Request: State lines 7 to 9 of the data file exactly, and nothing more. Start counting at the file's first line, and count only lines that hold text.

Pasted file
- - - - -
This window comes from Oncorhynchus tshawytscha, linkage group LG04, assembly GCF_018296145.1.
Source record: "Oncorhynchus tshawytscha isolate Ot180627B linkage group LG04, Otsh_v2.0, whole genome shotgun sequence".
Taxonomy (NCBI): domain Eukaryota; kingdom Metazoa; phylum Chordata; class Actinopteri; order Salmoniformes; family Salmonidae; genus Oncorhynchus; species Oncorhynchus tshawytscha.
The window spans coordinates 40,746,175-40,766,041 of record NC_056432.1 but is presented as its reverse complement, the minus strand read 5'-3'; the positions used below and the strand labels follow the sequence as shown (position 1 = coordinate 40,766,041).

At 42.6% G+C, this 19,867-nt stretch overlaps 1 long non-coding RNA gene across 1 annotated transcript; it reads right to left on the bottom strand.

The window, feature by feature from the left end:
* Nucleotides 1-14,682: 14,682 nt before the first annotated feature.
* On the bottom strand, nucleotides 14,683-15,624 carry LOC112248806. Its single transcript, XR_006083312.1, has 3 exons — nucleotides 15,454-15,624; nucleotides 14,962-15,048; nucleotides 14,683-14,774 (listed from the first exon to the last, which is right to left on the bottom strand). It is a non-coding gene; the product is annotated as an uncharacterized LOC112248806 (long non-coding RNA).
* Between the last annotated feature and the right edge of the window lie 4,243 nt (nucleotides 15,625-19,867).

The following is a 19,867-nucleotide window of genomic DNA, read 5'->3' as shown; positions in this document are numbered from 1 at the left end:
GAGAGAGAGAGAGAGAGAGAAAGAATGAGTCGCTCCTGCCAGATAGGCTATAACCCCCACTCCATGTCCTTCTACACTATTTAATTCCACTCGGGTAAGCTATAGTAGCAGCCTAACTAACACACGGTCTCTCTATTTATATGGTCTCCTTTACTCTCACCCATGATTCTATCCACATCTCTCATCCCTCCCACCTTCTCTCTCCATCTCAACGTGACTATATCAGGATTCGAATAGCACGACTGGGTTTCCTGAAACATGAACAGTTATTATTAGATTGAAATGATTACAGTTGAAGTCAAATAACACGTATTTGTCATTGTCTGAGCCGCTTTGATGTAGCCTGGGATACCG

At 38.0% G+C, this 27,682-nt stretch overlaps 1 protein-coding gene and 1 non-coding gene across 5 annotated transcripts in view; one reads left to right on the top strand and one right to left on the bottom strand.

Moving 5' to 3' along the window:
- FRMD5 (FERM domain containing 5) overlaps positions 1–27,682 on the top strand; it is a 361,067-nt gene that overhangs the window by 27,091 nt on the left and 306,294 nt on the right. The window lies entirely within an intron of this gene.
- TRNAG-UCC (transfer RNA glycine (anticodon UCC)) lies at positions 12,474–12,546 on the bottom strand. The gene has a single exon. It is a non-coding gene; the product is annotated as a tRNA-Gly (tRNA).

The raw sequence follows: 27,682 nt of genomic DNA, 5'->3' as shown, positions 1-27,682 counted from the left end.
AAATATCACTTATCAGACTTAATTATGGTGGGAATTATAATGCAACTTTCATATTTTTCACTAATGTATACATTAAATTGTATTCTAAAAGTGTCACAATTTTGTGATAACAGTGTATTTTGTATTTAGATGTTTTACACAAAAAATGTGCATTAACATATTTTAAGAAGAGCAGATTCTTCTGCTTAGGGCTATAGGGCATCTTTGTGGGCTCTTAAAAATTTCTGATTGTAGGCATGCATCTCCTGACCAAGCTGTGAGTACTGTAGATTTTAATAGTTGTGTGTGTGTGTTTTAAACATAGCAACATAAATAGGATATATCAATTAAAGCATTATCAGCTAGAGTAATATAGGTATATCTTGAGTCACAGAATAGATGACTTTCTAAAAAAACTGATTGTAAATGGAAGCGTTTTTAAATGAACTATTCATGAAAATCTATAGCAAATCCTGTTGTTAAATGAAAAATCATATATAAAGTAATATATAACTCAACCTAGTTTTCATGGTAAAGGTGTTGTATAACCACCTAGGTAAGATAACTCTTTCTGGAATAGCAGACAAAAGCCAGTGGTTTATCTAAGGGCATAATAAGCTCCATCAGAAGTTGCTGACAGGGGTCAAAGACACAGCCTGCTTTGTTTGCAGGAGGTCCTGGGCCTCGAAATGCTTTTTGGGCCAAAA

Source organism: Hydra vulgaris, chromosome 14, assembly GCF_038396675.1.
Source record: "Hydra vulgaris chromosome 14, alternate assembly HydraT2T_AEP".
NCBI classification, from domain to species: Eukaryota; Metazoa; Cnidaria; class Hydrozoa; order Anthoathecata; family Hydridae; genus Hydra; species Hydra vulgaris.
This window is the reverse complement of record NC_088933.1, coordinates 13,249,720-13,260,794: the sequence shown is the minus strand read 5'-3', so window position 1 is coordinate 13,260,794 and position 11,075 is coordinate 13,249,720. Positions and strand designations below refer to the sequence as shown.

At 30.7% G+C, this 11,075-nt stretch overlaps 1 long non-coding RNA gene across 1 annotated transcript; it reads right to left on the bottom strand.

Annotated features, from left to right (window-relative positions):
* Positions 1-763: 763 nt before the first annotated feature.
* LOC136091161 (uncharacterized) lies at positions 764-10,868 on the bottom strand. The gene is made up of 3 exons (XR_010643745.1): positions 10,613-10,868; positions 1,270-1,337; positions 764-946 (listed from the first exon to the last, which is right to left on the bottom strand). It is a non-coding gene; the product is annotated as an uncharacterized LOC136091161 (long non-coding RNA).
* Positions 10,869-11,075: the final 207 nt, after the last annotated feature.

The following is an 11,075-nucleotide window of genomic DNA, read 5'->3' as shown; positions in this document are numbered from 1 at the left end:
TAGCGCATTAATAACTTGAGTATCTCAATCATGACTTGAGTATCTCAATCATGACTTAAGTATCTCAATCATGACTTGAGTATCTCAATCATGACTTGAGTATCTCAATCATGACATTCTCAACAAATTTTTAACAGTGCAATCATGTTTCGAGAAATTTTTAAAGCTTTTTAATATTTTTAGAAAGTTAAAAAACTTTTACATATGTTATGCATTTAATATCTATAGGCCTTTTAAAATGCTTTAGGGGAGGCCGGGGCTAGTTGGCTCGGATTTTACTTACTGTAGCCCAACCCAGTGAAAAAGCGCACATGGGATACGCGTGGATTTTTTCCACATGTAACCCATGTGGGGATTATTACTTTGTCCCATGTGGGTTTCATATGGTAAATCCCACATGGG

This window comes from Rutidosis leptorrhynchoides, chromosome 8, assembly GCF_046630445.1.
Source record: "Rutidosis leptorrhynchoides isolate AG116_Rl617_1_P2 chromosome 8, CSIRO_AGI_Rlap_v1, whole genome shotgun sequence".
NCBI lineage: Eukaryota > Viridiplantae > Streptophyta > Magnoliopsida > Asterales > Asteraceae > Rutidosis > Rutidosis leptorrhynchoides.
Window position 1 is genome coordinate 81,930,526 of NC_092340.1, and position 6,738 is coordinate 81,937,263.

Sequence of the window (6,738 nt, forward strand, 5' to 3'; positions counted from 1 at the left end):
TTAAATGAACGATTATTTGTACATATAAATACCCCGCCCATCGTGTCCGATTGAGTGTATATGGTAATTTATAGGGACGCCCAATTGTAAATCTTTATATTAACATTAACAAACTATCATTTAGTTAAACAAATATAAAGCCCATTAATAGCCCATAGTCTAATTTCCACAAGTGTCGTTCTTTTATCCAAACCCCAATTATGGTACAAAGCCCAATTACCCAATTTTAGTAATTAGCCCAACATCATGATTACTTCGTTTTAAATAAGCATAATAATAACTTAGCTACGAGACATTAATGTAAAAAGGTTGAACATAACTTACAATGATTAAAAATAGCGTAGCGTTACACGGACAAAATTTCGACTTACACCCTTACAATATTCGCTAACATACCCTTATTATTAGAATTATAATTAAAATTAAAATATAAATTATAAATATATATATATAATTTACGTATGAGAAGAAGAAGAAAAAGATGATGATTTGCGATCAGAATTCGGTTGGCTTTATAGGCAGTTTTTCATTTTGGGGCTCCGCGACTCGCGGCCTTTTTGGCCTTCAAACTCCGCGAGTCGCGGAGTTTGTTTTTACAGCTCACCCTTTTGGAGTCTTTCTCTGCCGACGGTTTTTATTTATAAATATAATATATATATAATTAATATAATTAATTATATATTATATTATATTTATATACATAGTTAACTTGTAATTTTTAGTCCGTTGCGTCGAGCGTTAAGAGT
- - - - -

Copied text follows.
* Nucleotides 1-14,682: 14,682 nt before the first annotated feature.
* On the bottom strand, nucleotides 14,683-15,624 carry LOC112248806. Its single transcript, XR_006083312.1, has 3 exons — nucleotides 15,454-15,624; nucleotides 14,962-15,048; nucleotides 14,683-14,774 (listed from the first exon to the last, which is right to left on the bottom strand). It is a non-coding gene; the product is annotated as an uncharacterized LOC112248806 (long non-coding RNA).
* Between the last annotated feature and the right edge of the window lie 4,243 nt (nucleotides 15,625-19,867).